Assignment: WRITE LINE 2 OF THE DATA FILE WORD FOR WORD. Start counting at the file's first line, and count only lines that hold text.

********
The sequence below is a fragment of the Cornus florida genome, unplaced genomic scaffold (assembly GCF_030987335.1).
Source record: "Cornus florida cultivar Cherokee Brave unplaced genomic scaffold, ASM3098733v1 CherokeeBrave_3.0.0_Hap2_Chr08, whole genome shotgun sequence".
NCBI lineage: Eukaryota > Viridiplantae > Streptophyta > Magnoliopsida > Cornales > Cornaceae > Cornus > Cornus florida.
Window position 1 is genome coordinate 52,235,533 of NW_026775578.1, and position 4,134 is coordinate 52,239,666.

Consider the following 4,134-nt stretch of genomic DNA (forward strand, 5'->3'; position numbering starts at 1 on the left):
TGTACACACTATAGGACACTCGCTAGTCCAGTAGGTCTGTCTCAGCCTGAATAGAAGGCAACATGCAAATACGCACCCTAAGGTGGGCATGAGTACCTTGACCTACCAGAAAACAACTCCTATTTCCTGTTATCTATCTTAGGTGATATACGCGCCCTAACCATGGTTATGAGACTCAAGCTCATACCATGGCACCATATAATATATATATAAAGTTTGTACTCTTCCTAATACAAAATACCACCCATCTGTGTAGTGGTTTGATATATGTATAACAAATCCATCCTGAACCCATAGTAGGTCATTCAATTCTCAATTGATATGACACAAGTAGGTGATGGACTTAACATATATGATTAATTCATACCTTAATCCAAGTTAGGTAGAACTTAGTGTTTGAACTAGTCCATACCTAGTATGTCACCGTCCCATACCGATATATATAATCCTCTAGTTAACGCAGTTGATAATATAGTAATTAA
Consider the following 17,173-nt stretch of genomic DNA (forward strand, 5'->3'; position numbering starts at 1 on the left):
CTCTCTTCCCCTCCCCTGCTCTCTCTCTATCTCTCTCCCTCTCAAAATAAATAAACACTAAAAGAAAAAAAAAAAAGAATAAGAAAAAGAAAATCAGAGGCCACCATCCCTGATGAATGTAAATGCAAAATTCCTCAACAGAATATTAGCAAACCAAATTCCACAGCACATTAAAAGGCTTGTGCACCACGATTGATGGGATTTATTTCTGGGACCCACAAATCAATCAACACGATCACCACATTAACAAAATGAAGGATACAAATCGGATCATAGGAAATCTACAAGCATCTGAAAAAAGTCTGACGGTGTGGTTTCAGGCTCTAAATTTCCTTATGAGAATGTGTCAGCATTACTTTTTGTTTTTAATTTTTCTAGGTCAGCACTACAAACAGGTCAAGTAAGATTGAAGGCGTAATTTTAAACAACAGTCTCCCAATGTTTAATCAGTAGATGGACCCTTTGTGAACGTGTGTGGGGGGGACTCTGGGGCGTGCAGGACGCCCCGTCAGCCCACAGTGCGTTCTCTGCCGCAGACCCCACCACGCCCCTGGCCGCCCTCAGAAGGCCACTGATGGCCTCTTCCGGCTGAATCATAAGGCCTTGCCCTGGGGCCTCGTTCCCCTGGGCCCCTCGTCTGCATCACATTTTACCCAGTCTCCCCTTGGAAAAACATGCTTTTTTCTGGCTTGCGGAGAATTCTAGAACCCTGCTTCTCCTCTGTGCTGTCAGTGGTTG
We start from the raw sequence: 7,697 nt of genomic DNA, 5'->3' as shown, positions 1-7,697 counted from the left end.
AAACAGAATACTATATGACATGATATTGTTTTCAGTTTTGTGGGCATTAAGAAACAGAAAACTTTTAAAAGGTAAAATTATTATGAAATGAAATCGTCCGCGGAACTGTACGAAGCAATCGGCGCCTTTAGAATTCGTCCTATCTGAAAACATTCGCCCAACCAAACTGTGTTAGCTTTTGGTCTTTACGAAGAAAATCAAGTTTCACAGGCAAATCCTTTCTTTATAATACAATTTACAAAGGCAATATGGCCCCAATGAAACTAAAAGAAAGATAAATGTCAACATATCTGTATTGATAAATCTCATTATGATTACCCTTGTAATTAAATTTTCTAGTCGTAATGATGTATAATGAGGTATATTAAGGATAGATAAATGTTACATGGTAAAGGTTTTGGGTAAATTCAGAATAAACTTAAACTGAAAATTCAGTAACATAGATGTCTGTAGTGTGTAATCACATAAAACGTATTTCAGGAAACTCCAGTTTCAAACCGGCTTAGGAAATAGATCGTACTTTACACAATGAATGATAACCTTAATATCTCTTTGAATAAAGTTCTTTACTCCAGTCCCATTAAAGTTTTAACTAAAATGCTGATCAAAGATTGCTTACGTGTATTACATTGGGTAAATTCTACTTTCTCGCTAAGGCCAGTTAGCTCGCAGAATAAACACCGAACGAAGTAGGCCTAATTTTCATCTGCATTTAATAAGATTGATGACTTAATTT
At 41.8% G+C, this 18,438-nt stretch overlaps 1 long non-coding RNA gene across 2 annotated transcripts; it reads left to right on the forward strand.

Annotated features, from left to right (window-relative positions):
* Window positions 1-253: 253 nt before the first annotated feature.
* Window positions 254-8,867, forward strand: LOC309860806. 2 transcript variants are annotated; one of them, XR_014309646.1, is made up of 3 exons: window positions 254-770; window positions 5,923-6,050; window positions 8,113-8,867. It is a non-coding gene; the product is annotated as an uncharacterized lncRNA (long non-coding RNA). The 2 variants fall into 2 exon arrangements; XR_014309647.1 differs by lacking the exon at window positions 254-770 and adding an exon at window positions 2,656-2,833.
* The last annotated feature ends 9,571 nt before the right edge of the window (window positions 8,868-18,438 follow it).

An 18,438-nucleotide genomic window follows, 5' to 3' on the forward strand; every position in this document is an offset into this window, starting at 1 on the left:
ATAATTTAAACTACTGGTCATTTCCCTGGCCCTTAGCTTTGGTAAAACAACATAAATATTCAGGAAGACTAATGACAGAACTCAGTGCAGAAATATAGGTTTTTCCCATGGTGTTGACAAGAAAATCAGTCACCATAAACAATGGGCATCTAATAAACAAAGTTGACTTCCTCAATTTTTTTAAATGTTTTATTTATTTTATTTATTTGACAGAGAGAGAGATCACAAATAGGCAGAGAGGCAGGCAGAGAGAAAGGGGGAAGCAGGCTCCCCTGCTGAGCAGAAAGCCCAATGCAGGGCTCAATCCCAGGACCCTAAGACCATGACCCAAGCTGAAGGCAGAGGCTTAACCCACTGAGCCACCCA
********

Source record: "Cornus florida cultivar Cherokee Brave unplaced genomic scaffold, ASM3098733v1 CherokeeBrave_3.0.0_Hap2_Chr08, whole genome shotgun sequence".